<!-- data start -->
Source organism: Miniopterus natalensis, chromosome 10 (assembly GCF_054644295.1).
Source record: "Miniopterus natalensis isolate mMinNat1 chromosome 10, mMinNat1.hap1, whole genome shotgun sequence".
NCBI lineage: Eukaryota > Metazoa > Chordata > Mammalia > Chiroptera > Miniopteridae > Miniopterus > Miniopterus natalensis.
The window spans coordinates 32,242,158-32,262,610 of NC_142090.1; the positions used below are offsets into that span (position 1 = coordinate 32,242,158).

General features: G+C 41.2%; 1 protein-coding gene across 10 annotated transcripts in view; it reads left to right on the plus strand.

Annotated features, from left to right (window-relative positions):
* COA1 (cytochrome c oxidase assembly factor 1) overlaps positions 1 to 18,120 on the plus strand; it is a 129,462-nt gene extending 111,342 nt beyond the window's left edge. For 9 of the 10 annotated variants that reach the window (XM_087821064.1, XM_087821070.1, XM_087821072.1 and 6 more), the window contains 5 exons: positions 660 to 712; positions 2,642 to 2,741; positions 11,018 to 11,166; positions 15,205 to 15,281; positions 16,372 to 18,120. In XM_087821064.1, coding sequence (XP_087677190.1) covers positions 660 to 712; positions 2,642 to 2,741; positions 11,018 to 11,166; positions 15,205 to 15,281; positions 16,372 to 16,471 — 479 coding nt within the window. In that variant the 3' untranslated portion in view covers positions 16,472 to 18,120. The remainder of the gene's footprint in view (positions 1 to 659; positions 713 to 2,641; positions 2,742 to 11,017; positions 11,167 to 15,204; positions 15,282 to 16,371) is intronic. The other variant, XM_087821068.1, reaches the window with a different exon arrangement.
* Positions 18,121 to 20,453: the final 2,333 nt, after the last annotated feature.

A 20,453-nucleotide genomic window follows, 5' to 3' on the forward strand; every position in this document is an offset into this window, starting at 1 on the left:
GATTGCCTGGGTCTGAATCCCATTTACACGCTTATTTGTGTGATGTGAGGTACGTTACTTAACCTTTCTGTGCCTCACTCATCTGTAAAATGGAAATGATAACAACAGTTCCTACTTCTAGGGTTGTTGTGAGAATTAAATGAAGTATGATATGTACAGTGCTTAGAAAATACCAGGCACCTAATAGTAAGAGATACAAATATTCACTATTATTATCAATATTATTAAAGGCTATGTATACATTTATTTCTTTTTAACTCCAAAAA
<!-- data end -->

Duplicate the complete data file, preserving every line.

Source organism: Miniopterus natalensis, chromosome 10 (assembly GCF_054644295.1).
Source record: "Miniopterus natalensis isolate mMinNat1 chromosome 10, mMinNat1.hap1, whole genome shotgun sequence".
NCBI lineage: Eukaryota > Metazoa > Chordata > Mammalia > Chiroptera > Miniopteridae > Miniopterus > Miniopterus natalensis.
The window spans coordinates 32,242,158-32,262,610 of NC_142090.1; the positions used below are offsets into that span (position 1 = coordinate 32,242,158).

General features: G+C 41.2%; 1 protein-coding gene across 10 annotated transcripts in view; it reads left to right on the plus strand.

Annotated features, from left to right (window-relative positions):
* COA1 (cytochrome c oxidase assembly factor 1) overlaps positions 1 to 18,120 on the plus strand; it is a 129,462-nt gene extending 111,342 nt beyond the window's left edge. For 9 of the 10 annotated variants that reach the window (XM_087821064.1, XM_087821070.1, XM_087821072.1 and 6 more), the window contains 5 exons: positions 660 to 712; positions 2,642 to 2,741; positions 11,018 to 11,166; positions 15,205 to 15,281; positions 16,372 to 18,120. In XM_087821064.1, coding sequence (XP_087677190.1) covers positions 660 to 712; positions 2,642 to 2,741; positions 11,018 to 11,166; positions 15,205 to 15,281; positions 16,372 to 16,471 — 479 coding nt within the window. In that variant the 3' untranslated portion in view covers positions 16,472 to 18,120. The remainder of the gene's footprint in view (positions 1 to 659; positions 713 to 2,641; positions 2,742 to 11,017; positions 11,167 to 15,204; positions 15,282 to 16,371) is intronic. The other variant, XM_087821068.1, reaches the window with a different exon arrangement.
* Positions 18,121 to 20,453: the final 2,333 nt, after the last annotated feature.

A 20,453-nucleotide genomic window follows, 5' to 3' on the forward strand; every position in this document is an offset into this window, starting at 1 on the left:
GATTGCCTGGGTCTGAATCCCATTTACACGCTTATTTGTGTGATGTGAGGTACGTTACTTAACCTTTCTGTGCCTCACTCATCTGTAAAATGGAAATGATAACAACAGTTCCTACTTCTAGGGTTGTTGTGAGAATTAAATGAAGTATGATATGTACAGTGCTTAGAAAATACCAGGCACCTAATAGTAAGAGATACAAATATTCACTATTATTATCAATATTATTAAAGGCTATGTATACATTTATTTCTTTTTAACTCCAAAAA